[Numpy-discussion] nd_image.affine_transform edge effects
Zachary Pincus
zpincus@stanford....
Sat Mar 24 17:25:38 CDT 2007
Hello all,
Mystery solved, I think.
I downloaded Stéfan's Lena images and tried rotating them myself. As
far as I can tell, the artifacts are caused by numerical overflow, as
Lena is an unsigned 8-bit image.
If Lena is converted to floating-point before the rotation is
applied, and then the intensity range is clipped to [0,255] and
converted back to uint8 before saving, everything looks fine.
So, the "problem" was indeed the ringing that spline interpolation
introduces. Despite the fact that this ringing was on the order of a
few percent (as shown earlier), that few percent made a big
difference when the it caused intensity values to ring over the top
or under the bottom of the numerical type's range. Thus the bizarre
wrap-around artifacts only in certain edge regions.
When using floating-point images throughout, the spline interpolation
looks great even on the step-function images, up to order 4 and 5
where the ringing gets (slightly) noticeable.
So, is this a bug? Well, I still think so. Given that small ringing
is going to happen on all but the very smoothest images, and given
that ndimage is going to be used on non-floating-point types, it
would be good if there were some explicit internal clipping to the
data type's range. Otherwise, the ndimage resampling tools are unfit
for use on non-floating-point data that resides near the edges of the
range of the data type.
Though I'm not quite sure how one would structure the calculations so
that it would be possible to tell when over/underflow happened... it
might not be possible. In which case, either the tools should use
floating-point math at some of the steps internally (as few as
possible) before clipping and converting to the required data type,
or explicit warnings should be added to the documentation.
Zach
On Mar 24, 2007, at 1:58 PM, Stefan van der Walt wrote:
> On Sat, Mar 24, 2007 at 01:41:21AM -0400, James Turner wrote:
>> That's hard to say. Just because it's mainly a continuous-tone image
>> doesn't necessarily mean it is well sampled everywhere. This depends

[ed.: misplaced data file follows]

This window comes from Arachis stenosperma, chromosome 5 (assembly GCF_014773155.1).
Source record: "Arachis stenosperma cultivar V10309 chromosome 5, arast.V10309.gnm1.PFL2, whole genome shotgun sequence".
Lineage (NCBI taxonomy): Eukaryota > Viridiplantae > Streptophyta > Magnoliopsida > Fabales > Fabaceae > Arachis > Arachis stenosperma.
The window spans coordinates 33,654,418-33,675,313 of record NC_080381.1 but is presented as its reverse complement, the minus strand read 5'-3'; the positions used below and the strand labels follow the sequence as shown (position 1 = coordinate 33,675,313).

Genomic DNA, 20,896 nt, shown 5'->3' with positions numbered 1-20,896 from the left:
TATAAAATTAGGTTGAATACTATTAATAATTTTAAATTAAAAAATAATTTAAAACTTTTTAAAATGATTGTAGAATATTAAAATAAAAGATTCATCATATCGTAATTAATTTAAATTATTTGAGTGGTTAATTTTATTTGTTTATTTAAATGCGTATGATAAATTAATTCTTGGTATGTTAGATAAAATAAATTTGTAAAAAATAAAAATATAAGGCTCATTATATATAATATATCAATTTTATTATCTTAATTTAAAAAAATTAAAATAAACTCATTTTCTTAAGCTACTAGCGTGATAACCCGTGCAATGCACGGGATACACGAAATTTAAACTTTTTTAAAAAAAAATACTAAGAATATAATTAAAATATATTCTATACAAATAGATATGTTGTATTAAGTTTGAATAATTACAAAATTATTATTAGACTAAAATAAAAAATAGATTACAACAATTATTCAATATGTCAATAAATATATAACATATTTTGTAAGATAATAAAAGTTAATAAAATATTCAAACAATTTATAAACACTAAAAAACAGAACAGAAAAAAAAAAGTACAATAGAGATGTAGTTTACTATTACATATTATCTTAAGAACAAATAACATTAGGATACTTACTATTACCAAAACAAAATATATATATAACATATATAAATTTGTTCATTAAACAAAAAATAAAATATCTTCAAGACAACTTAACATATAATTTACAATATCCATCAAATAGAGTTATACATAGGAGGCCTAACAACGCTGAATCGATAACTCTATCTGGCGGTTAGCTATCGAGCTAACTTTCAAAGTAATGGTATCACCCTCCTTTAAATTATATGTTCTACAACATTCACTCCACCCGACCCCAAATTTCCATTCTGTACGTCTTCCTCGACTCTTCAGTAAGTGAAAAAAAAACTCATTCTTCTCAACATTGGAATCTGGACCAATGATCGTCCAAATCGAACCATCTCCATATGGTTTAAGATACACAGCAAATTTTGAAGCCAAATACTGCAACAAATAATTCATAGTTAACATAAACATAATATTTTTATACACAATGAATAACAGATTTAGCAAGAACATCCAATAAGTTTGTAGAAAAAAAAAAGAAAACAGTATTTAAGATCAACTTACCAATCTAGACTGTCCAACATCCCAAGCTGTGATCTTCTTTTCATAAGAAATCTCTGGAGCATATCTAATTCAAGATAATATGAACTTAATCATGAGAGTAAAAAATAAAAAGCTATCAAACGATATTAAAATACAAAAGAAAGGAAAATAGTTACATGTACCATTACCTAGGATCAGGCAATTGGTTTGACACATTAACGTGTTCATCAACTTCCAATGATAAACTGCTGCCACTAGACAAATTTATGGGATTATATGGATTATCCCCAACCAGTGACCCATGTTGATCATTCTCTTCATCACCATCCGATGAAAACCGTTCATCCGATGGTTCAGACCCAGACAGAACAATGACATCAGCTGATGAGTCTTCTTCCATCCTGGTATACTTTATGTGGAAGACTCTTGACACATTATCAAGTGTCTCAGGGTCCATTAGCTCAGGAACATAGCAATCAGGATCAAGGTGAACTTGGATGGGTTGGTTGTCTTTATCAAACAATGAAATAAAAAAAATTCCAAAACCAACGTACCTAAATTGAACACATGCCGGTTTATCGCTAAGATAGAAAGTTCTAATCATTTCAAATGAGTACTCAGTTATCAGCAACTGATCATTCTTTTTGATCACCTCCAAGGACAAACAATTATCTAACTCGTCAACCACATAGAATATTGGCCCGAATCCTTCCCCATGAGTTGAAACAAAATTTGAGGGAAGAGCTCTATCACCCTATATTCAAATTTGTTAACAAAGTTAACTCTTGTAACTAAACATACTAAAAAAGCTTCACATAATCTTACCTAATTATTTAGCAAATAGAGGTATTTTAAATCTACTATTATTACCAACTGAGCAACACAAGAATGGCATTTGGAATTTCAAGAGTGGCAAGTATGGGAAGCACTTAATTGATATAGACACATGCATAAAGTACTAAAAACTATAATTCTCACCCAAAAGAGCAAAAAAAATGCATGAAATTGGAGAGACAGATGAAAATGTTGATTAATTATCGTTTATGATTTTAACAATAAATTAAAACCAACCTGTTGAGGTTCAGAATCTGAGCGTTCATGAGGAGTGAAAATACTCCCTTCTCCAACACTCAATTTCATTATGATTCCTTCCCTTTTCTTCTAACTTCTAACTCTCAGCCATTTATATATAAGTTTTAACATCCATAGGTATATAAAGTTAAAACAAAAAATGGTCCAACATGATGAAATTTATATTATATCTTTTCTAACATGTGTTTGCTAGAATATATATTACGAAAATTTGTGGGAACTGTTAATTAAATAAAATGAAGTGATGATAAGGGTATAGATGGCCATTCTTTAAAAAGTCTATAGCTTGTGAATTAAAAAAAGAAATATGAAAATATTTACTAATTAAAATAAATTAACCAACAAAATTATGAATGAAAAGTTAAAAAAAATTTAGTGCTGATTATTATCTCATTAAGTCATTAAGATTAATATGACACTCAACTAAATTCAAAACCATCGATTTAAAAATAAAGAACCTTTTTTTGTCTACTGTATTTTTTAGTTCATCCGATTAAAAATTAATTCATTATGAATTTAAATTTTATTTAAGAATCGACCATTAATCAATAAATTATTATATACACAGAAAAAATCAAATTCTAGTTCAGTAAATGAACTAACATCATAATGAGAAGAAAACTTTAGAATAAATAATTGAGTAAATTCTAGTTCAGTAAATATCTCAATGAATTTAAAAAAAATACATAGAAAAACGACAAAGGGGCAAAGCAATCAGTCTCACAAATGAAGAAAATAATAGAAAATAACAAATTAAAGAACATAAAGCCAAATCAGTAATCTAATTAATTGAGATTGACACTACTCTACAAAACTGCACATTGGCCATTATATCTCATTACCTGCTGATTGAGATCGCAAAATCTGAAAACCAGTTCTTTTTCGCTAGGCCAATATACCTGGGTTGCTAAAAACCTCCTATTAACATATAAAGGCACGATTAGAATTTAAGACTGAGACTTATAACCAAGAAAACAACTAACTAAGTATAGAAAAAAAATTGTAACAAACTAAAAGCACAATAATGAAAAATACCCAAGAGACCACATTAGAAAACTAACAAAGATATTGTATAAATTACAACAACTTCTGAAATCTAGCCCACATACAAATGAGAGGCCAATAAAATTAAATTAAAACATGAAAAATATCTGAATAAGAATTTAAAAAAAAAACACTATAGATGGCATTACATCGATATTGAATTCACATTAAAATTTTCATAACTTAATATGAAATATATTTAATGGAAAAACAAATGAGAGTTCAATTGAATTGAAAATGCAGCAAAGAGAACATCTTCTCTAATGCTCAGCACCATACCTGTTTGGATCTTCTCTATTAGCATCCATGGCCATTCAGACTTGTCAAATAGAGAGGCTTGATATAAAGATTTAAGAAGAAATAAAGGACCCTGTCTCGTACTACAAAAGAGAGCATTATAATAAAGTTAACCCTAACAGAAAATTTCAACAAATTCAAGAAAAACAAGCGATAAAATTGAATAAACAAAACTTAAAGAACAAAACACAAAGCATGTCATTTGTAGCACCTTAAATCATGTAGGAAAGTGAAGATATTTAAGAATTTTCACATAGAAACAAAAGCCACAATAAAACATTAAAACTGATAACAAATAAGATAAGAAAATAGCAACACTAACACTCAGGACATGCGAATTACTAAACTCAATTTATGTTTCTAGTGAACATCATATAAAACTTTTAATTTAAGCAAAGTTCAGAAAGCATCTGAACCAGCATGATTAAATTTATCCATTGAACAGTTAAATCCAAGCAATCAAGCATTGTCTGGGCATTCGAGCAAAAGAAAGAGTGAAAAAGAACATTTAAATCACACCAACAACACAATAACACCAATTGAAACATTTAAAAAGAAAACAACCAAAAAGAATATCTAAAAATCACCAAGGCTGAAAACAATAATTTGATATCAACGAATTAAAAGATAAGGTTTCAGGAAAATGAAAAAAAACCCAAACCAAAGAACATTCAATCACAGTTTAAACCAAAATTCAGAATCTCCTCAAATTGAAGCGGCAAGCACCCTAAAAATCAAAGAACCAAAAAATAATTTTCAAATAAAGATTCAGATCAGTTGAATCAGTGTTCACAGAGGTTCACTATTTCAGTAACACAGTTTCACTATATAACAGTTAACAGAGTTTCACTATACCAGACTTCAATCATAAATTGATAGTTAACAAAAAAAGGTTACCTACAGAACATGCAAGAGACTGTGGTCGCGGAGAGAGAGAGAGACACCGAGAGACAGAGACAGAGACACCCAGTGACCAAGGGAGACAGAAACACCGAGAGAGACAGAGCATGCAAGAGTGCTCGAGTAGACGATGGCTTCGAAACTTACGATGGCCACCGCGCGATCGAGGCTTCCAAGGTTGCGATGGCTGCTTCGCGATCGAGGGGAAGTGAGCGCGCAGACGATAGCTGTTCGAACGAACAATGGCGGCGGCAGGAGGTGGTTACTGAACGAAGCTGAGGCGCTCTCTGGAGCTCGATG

>> both on the subject and the camera optics. Unlike the data I usually
>> work with, I think everyday digital photographs (probably a photo
>> scan in the case of Lena) do not generally have the detector sampling
>> frequency matched to the optical resolution of the image. If that's
>> true, the presence of aliasing in interpolated images depends on the
>> structure of the subject and whether the scene has edges or high-
>> frequency patterns in it.
>
> Agreed, but the aliasing effects isn't not the problem here, as it
> should be visible in the input image as well. I'd expect a
> third-order spline interpolation to be more smooth than a first-order
> interpolant, but in the resulting images this isn't the case.
>
> See
>
> http://mentat.za.net/results/lena_small.png
> http://mentat.za.net/results/img_rot_30_1.png (1st order spline)
> http://mentat.za.net/results/img_rot_30_3.png (3rd order spline)
>
>> Lena has been decimated (reduced in size) prior to the rotation. That
>> is definitely a good way to get artefacts, unless an anti-aliasing
>> filter is applied before shrinking the image. My impression is that
>> this image is probably somewhat undersampled (to understand exactly
>> what that means, read up on the Sampling Theorem).
>
> The artefacts arn't visible in the source image (url above). The
> image definately is a scaled down version of the original Lena -- very
> interesting, btw, see
>
> http://www.cs.cmu.edu/~chuck/lennapg/lenna.shtml
>
>> investigating it further. One experiment might be to blur the
>> original
>> Lena with a Gaussian whose sigma is 1 pixel of the shrunken image
>> before actually shrinking her, then do the rotation.
>
> A rotation should take place without significant shifts in colour.
> This almost looks like a value overflow problem.
>
>> So I do wonder if the algorithm in nd_image is making this worse
>> than it needs to be.
>
> That is my suspicion, too.
>
>> compare the results? I just tried doing a similar rotation in
>> PyRAF on
>> a monochrome image with a bicubic spline, and see considerably
>> smaller
>> artefacts (just a compact overshoot of probably a few % at the
>> edge).
>
> Could you apply the PyRAF rotation on the Lena given above and post
> the result?
>
> I always thought we could simply revert to using bilinear and bicubic
> polygon interpolation (instead of spline interpolation), but now I
> read on wikipedia:
>
> """
> In the mathematical subfield of numerical analysis, spline
> interpolation is a form of interpolation where the interpolant is a
> special type of piecewise polynomial called a spline. Spline
> interpolation is preferred over polynomial interpolation because the
> interpolation error can be made small even when using low degree
> polynomials for the spline. Thus, spline interpolation avoids the
> problem of Runge's phenomenon which occurs when using high degree
> polynomials.
> """
>
> http://en.wikipedia.org/wiki/Spline_interpolation
>
> also take a look at
>
> http://en.wikipedia.org/wiki/Runge%27s_phenomenon
>
> So much for side-stepping Runge's phenomenon :)
>
> Cheers
> Stéfan
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